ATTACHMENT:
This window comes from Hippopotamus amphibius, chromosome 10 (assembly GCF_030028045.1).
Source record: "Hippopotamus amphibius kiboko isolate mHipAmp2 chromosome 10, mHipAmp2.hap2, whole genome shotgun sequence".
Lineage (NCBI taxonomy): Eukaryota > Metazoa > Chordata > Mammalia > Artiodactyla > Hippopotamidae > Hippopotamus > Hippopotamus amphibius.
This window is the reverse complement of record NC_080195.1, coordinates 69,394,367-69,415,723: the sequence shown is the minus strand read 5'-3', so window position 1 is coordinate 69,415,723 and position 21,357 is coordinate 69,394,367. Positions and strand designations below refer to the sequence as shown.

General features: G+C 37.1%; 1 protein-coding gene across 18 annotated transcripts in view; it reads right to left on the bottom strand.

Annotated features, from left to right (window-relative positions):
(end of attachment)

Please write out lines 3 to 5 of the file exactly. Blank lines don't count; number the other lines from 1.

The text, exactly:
Lineage (NCBI taxonomy): Eukaryota > Metazoa > Chordata > Mammalia > Artiodactyla > Hippopotamidae > Hippopotamus > Hippopotamus amphibius.
This window is the reverse complement of record NC_080195.1, coordinates 69,394,367-69,415,723: the sequence shown is the minus strand read 5'-3', so window position 1 is coordinate 69,415,723 and position 21,357 is coordinate 69,394,367. Positions and strand designations below refer to the sequence as shown.

General features: G+C 37.1%; 1 protein-coding gene across 18 annotated transcripts in view; it reads right to left on the bottom strand.